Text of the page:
Its all up to you in the end. Whatever makes you and your puppy feel comfortable. I wish you both the best. =)
 

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i personally wouldnt regret it. You obviously have one smart cookie there and are already ahead of the rest of them. I know if one of my furkids (this is if we took classes) was able to skip a class i'd be thrilled. I guess it would be similar to if my kids got to skip a grade when they start school. go with the flow. your pup already knows way more than most her age so you're doing something right. give it a shot. At least you'll know how to better train later.
 

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If she is ready then go for it. A bored dog in class is the worst and you will gain nothing except a lighter wallet!
 

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Congrats on being such a good trainer that your kid can skip a grade! (I suspect that magical tool the clicker helped) Not to anthropomorphize too much, but I wonder if the same concerns would come up with your puppy as would come up with a child skipping a grade?

What is your goal for your puppy? Do you want OB titling? Are you going into agility or another sport and want to get her started asap? I guess if you are eager to get her trained and into her line of "work", then it might make sense to skip her onto the next set of classes, especially since she seems to be cool and at ease in a very distracted situation (room full of new dogs and people).

But if you just want a well-behaved family pet, and have the money to spare for the rest of the classes, if can't hurt to let her finish the class. At least you know you'll graduate at the top of the class. (And maybe steal the syllabus for the next class so you can work on those skill ahead so Jordan doesn't get bored training at home)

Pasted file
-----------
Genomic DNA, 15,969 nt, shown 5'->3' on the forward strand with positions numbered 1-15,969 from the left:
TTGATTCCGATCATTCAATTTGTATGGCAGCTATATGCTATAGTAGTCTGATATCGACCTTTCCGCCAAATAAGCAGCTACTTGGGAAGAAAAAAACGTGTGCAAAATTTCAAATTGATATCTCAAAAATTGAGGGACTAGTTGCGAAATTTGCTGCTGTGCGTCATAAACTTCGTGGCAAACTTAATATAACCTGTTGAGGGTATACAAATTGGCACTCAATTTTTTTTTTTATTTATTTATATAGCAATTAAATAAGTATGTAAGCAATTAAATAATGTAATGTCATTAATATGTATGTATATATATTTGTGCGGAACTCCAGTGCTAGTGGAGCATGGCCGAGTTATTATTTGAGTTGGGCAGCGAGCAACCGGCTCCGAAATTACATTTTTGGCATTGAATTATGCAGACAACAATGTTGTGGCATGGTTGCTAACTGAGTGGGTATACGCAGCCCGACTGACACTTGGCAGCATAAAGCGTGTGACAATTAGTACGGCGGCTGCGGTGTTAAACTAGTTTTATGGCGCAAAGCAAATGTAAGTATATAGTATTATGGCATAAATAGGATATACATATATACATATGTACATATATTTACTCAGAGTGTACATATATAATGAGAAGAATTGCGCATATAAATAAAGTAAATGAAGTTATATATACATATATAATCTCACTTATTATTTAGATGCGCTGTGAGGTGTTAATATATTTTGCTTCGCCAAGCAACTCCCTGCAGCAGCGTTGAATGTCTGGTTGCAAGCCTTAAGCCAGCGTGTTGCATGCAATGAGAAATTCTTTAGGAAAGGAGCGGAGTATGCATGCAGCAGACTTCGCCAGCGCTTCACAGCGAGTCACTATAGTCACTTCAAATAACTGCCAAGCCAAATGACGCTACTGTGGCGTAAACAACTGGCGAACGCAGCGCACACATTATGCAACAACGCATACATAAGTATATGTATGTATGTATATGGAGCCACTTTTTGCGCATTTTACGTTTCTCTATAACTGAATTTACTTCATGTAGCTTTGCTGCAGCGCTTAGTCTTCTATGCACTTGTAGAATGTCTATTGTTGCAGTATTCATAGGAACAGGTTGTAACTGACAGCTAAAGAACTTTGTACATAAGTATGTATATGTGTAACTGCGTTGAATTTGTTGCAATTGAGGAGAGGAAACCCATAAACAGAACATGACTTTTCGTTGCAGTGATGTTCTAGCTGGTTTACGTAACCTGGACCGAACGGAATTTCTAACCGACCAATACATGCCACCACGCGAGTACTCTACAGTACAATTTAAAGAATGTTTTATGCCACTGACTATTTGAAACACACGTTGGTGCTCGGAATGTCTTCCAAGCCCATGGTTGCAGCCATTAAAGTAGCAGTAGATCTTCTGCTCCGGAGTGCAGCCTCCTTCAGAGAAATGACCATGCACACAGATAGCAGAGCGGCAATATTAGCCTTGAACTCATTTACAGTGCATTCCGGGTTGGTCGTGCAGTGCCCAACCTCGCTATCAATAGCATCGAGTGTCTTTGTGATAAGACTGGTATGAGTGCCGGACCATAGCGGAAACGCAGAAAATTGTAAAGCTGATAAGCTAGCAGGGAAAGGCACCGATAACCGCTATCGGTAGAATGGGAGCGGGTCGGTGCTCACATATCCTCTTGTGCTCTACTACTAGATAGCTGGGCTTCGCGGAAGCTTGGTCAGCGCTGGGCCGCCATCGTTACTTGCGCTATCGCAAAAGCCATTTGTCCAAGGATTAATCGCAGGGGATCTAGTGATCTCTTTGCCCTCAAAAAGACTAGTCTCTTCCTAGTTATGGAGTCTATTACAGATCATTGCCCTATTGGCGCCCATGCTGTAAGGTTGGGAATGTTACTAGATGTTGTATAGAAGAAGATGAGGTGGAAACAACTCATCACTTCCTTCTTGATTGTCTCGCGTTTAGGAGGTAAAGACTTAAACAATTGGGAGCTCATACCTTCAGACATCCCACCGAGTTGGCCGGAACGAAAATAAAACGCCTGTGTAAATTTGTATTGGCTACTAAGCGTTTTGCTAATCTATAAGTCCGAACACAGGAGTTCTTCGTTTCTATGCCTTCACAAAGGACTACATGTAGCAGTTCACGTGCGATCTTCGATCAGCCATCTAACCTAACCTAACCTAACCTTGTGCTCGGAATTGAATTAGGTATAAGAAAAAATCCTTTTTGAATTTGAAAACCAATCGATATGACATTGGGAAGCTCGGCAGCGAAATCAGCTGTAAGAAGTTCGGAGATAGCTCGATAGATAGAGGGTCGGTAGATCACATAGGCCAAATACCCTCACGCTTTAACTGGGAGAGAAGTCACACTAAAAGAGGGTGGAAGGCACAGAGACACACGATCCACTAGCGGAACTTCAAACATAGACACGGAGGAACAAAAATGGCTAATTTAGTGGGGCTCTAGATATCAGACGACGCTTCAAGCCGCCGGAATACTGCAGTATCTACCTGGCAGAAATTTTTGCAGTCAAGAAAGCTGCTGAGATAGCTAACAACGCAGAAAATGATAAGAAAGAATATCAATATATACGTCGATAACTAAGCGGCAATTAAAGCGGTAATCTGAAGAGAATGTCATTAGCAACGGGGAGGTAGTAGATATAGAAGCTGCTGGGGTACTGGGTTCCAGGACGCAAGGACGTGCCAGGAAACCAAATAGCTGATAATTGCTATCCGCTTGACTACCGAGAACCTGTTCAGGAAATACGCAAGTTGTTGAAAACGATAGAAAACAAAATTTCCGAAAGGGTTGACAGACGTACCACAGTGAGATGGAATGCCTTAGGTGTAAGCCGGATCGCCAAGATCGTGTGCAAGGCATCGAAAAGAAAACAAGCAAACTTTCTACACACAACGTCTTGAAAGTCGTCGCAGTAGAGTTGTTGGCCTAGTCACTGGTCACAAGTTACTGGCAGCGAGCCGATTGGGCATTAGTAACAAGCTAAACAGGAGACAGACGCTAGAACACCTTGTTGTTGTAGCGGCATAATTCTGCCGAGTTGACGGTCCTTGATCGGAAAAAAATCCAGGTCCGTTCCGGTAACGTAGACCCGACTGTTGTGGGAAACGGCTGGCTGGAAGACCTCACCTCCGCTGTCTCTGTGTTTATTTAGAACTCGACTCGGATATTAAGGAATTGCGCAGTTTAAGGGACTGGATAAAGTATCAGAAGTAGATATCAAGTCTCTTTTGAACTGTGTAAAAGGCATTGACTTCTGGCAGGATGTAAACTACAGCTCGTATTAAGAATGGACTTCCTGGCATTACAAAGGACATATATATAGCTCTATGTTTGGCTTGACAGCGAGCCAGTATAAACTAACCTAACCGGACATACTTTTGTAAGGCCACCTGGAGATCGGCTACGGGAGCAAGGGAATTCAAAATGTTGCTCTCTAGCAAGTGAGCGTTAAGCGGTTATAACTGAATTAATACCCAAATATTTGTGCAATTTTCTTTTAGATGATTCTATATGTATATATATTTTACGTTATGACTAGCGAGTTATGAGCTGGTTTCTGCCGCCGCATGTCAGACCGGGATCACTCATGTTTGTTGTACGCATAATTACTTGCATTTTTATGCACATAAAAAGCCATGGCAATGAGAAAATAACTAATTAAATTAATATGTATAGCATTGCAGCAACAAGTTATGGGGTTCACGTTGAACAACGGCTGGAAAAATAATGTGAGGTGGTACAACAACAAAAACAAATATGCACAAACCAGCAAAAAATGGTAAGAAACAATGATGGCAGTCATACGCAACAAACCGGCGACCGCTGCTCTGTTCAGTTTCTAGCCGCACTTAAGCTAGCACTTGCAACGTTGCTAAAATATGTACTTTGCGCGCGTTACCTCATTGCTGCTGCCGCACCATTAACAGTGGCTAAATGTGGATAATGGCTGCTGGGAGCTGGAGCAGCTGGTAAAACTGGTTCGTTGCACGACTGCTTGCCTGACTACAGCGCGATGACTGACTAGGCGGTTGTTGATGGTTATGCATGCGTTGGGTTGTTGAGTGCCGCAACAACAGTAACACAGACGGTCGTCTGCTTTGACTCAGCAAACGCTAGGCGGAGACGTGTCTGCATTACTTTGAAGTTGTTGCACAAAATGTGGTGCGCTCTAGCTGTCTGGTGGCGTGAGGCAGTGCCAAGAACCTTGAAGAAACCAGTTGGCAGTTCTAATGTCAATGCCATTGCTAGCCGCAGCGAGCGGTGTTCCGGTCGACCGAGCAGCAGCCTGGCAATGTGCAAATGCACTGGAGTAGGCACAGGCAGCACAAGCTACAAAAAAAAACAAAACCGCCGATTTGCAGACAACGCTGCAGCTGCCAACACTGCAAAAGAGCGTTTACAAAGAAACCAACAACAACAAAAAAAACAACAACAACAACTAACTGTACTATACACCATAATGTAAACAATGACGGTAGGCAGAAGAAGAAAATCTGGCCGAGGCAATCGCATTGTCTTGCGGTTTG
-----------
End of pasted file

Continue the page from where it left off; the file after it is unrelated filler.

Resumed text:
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I think it depends on what you want to do with your pup, and is the intermediate class still going to give him the distractions of a "puppy type" class, if some of those distractions are still there I would go for it and dont' worry about the age difference.

Frank went to puppy class starting at 14 weeks, he did really well, and like yours it wasnt so much a "puppy" class but a beggining obed. class, at the place I train at everyone takes that beg. class, the dogs are more unrulely and even if your dog knows what they are doing the distractions of the other dogs really help reinforce what you tell them to do, that said he didn't go to the itermediate class, but went straight to the AKC Novice level training class, where he was 5 months, the next youngest dog (another gsd) was 10 months and the rest were well over a year. it's also a continous class you graduate when you get your title, so some of the dogs have been going to the class for a while, He does just as well as the other dogs in the class, the trainer I go to is really good at handling dogs at slightly different stages in one class.